Worley (WOR)

We see Worley as being well-positioned to capitalise on the increasing momentum of capex investment across its target Energy, Chemical and Resources markets. Most notably, megatrends such as the global energy transition, decarbonisation, and the push towards reaching global net-zero emissions by 2050, in our view represent a potential multi-decade tailwind for the business. Worley has been an early mover in the ECPM sector to take advantage of these emerging trends, having made a concerted shift towards taking on an increasing number of transitional and sustainability related projects, which has underpinned positive momentum in its project backlog growth over recent years.

Projections from the International Energy Agency (IEA) estimate that a ~2.3x uplift in annual global clean energy investment is required by 2030, to reach levels needed to achieve Net-Zero targets by 2050. With ~85% of Worley’s Top 20 customers having pledged a commitment to reaching Net-Zero by 2050 or earlier, we believe the company is in a strong position to benefit from this trend.

Additionally, we currently see this investment trend supported by regulation across North America and Europe (which accounts for the majority of Worley’s revenue), and consensus capex outlook for global majors in WOR’s end market also remains supportive of growth through to FY26F. Overall we see this as being supportive of WOR’s revenue growth, and ongoing margins expansion over the medium term, which underpins our forecasts for double digit EPS growth. We recently Initiated on Worley with an ADD recommendation and a price target of $18.00

      
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ALS Limited (ALQ)

We think ALS is in for a strong few years. It looks poised to benefit from margin recovery in Life Sciences as well as a cyclical volume recovery in Commodities. Timing around the recovery in Commodities is less certain though:

1) the length of previous junior miner raisings prolonged troughs suggests that a recovery is not too far away;

2) commodity prices are supportive with gold & copper (70-75% of exploration) around all-time highs; and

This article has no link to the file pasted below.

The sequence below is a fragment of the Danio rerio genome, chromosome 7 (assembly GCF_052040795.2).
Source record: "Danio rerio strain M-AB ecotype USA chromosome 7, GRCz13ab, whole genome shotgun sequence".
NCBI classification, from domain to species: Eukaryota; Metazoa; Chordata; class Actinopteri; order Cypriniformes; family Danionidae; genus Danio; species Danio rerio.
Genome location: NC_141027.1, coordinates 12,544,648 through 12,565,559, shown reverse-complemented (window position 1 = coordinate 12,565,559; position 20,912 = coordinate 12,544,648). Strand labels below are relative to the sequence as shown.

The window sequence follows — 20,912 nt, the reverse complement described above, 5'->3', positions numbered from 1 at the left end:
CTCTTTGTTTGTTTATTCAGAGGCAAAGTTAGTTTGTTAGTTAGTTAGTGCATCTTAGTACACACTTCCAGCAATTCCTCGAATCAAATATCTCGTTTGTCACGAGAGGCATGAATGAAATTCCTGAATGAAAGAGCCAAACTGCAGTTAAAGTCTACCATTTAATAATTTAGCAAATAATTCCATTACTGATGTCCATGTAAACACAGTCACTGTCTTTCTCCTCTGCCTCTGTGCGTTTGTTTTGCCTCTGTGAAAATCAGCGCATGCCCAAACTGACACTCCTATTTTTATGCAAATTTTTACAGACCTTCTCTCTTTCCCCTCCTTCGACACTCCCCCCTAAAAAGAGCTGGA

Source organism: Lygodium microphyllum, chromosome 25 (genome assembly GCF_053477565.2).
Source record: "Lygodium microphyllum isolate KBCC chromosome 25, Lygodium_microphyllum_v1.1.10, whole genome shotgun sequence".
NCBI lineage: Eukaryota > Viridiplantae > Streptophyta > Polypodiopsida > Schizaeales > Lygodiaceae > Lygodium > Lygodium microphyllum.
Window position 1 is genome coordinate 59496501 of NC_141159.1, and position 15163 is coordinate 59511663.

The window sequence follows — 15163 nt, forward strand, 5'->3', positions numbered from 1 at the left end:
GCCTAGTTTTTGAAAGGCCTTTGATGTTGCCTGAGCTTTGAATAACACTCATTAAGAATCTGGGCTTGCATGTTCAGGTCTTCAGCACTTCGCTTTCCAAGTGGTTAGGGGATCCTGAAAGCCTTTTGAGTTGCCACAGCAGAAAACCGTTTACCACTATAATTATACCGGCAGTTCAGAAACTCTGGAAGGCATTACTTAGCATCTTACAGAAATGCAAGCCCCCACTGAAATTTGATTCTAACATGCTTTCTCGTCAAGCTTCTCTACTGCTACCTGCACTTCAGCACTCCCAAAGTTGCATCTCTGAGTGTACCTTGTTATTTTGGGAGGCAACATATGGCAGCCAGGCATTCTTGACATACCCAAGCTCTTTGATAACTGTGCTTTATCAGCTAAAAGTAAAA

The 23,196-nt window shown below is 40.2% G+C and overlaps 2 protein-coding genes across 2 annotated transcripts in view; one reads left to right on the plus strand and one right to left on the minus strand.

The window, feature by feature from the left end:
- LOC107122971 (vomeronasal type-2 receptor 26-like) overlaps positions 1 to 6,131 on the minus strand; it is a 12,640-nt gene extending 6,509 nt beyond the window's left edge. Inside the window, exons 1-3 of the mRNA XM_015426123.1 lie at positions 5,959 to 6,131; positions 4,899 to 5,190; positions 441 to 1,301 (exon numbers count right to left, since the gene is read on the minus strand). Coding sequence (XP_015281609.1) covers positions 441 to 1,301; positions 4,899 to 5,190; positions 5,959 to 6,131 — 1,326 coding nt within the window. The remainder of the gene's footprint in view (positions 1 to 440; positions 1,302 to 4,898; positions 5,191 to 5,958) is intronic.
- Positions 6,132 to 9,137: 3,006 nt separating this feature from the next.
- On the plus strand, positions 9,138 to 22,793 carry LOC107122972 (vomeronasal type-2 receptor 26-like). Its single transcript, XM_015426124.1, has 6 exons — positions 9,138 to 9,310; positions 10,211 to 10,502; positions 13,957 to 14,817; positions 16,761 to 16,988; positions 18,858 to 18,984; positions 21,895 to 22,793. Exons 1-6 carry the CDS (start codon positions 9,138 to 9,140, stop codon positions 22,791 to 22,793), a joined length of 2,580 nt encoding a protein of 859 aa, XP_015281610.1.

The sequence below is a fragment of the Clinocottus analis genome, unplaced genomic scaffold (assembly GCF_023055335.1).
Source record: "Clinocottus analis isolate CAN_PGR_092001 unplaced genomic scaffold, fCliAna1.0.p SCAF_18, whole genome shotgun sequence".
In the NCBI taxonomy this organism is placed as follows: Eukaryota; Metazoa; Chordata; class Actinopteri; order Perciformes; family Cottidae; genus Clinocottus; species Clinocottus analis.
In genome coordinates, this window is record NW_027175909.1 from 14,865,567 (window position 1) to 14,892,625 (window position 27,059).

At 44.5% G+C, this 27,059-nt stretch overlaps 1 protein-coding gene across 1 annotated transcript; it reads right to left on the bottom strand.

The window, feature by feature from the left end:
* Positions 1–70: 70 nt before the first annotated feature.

3) we are already starting to see some green shoots in equity capital markets (a key funding source for junior miners) with gold & silver raisings picking up.

ALS is on 20x FY25 PE which feels cheap given the material upside risk to our forecasts for the years ahead. ALS is targeting mid-single-digit organic growth for FY25, consistent with our forecasts. Life Sciences is expected to deliver modest margin improvements, while Minerals and Environmental divisions should maintain margin resilience. Geochemistry sample volumes have started to trend positively year-on-year, indicating a potential recovery in exploration activities. Macro indicators are positive for Commodities, with spot prices for gold and copper up more than 20% compared to 2023 averages.

Historically, gold and copper prices have shown strong correlations with exploration spend, which bodes well for future growth. Although junior miner raisings have not yet shown significant improvement, historical trends suggest a recovery within the next few months. ALS, the global leader in geochemistry testing with around half the market, is well-positioned to leverage its cash-generative Commodities division to fund growth in Life Sciences. The company’s dominant market position and the resilience of its business model underpin our positive outlook. We rate ALS as an ADD with a price target of $15.50 and think there could be material upside risk to our forecasts should exploration spend align with current commodity prices.